Travel with family is something that many of us are involved with almost every day. Sure, it may not be travel to an exotic island, a trip to Disney World, or camping out in the mountains. Instead, maybe it’s taking our kids to school, or hopping on a bus to visit a relative, or taking the subway to see your favorite ball team play. So often, we take for granted the time we spend traveling with family on a constant, but smaller scale.
Looking at it from this point of view, perhaps there are some things we can do to look at our daily travels in a different light, and to encourage family memories from travel that’s seemingly rote.
Selling the Subway
Let’s use the subway as an example. I travel from Brooklyn to Manhattan virtually every day, and often with family. But how often do we stop to look at what’s really around us, the things helping to make our trip more manageable and pleasant? The sites and sounds that we may find we remember fondly as we get older and they change?
The New York Metropolitan Transportation Authority recently announced it is auctioning off original, wooden subway-platform benches from stations around the city. According to Charles Seaton, MTA spokesman, the benches are being replaced with new stainless steel versions in stations that are being rehabilitated.
If you’ve ever ridden the subway in NYC as tourist or commuter, there’s a pretty good chance you’ve come to rest on one of these benches. After all, according to Seaton, they’ve been around for more than 30 years. They are divided to seat six, and were crafted to prevent people from lying down on them. From a design standpoint, they’re considered functional, surprisingly comfortable and downright durable—virtually unscarred considering the rough environment they’re exposed to. In the subway, it’s rare that anyone pays attention to them, but Seaton points out they could make for some pretty cool backyard furniture (make sure to treat the wood if you choose to put them outside).
At $650 per bench, whether inside or outside, there’s no doubt they’d be a natural conversation starter when friends and family visit. (And no worries about crazy Uncle Albert falling asleep on them thanks to those dividers!) I asked Seaton whether there should be any concern about bedbugs (yes, there have been stories of bedbugs in subway benches). Seaton explains that the benches are sold “as is,” but says those bedbug stories were based on isolated incidents.
“I can look at a subway bench and not think one thing or the other, but the next person has some memory of a late night spent there, or a New Year’s Eve when they met a now-girlfriend or wife–the memories are all over the place,” says Mike Zacchea, Assistant Chief Operations Officer at MTA/NYC Transit. Zacchea says there’s currently a waiting list for the benches, but at 400-pounds and 10 feet 7 inches long, sometimes buyers have second thoughts. Some of the benches from the current crop have been bought by architects who use them in office space, and a major retailer who is using them in their show room.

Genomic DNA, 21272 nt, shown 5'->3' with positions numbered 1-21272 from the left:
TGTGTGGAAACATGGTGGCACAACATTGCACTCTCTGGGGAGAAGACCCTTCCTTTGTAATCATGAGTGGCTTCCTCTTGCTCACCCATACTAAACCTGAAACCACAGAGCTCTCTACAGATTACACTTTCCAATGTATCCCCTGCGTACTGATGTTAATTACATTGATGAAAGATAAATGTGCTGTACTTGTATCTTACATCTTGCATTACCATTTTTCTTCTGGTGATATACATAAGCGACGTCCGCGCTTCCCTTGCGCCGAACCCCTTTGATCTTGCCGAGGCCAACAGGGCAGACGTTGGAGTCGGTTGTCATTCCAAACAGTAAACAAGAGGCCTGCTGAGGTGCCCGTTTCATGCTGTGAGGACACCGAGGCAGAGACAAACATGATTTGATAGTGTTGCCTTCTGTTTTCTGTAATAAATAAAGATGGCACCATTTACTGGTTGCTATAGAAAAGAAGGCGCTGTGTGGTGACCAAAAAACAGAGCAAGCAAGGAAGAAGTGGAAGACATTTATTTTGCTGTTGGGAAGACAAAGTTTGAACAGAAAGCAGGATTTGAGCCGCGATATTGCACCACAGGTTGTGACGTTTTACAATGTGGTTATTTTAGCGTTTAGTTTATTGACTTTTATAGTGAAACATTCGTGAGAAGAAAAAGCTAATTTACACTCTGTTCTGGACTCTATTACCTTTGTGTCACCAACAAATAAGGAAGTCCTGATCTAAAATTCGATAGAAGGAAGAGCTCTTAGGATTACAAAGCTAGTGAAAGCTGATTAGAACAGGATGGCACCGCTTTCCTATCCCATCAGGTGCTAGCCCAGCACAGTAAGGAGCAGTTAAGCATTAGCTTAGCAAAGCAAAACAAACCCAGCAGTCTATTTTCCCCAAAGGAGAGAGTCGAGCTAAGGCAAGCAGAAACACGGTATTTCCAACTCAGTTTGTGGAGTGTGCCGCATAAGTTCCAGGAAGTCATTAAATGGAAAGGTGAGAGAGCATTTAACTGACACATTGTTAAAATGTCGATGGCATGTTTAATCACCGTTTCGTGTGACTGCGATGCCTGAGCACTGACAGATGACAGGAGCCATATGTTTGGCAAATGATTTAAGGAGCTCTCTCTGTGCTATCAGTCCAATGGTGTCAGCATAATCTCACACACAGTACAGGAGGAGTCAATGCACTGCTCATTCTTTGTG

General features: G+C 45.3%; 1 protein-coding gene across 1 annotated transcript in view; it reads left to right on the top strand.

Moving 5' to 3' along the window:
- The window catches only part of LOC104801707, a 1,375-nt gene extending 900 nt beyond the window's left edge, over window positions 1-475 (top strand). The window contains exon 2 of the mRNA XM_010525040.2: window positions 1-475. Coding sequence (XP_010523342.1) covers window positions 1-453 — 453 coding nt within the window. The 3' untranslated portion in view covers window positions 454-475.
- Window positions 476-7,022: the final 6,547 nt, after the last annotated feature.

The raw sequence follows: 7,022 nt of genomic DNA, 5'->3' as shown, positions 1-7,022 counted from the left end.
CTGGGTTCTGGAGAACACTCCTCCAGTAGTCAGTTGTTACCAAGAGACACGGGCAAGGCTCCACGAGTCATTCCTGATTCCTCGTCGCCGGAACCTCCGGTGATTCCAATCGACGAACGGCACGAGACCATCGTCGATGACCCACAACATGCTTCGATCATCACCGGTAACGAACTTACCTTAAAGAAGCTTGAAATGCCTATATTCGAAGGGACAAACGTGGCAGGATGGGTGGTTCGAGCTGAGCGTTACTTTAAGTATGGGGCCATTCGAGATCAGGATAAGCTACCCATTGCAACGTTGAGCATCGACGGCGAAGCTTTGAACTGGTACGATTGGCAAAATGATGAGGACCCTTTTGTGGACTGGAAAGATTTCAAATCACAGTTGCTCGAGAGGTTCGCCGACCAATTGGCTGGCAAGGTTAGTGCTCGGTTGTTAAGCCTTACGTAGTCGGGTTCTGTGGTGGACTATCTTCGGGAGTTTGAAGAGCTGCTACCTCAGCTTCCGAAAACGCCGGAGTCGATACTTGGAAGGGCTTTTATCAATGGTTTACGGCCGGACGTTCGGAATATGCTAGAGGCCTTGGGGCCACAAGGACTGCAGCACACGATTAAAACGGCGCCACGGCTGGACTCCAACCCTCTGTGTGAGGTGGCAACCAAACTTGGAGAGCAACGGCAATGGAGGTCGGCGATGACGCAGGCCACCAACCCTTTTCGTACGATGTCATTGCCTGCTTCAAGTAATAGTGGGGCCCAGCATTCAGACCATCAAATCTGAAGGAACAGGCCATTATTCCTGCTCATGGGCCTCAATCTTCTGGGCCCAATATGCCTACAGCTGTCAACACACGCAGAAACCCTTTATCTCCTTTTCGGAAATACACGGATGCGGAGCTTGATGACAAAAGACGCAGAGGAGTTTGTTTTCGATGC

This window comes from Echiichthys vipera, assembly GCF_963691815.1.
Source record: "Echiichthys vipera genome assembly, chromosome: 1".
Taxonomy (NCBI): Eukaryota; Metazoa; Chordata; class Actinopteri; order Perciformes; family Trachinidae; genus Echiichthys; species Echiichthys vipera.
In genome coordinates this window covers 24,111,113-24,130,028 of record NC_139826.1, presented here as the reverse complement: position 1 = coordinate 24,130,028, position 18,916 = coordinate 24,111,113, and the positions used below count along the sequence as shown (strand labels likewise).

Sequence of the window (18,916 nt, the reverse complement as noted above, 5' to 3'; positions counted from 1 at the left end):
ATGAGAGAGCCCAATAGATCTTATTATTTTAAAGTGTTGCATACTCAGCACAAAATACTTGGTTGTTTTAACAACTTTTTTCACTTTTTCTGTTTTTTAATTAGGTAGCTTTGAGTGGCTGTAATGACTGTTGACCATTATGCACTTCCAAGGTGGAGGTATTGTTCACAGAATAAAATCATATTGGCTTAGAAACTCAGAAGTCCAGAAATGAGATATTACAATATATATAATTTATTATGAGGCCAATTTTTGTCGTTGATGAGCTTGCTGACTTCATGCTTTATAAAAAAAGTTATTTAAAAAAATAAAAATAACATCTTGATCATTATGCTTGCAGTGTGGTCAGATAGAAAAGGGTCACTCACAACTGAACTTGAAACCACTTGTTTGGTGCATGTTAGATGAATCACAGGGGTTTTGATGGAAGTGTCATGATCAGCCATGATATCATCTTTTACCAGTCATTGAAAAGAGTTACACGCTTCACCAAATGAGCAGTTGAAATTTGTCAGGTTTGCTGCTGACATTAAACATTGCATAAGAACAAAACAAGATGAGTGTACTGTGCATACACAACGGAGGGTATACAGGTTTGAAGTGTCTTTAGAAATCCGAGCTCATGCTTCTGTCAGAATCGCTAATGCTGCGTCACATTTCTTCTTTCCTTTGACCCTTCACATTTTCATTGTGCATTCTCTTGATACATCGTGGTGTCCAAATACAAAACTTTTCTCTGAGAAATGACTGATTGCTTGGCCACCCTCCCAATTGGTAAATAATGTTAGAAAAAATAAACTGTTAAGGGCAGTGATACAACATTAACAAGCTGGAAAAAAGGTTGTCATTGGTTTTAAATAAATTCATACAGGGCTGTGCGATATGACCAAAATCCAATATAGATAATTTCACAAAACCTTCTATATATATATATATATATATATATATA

If $650 is too steep for your “travel memory” budget, there are other items to be had as well, including handholds, doors, seating and destination signs from retired subway cars, air gauges, subway seats, grabholds, horns and even stantion poles. (The stantion poles are the handy structures you hold onto if you’re standing while traveling. If you were to put one of these up in your home, I’m fairly certain there is some sort of memory to be made with them. Wink wink.)
Building Experience Tile by Tile
Many of the stations have beautiful hand-crafted mosiac tiling—which if noticed and pointed out to children while walking through, can be used as a springboard for discussions, ranging from learning the story of “Alice In Wonderland,” to a nature lesson about birds and fish, to a cautionary tale of economics and retail therapy if you happen to be by the shoe-shaped tiles in the station by Bloomingdale’s.
A Mural On Track
Outside of the actual subway, there’s a new subway-themed mural located at the corner of Red Hook Lane and Livingston Street titled, “All’s Fare in Love and Brooklyn.” The mural cleverly energizes a building in need of some repair while also encouraging smiles and plenty of memory recall as your eyes take in all the “station stops” you’ve probably made at one point or another in the realm of love.
Think of the possibilities. Whether it’s planes, trains, automobiles, or more, as you come to better appreciate the travel grind that you and your family may constantly experience, finding those aspects that standout may make for some special family memories.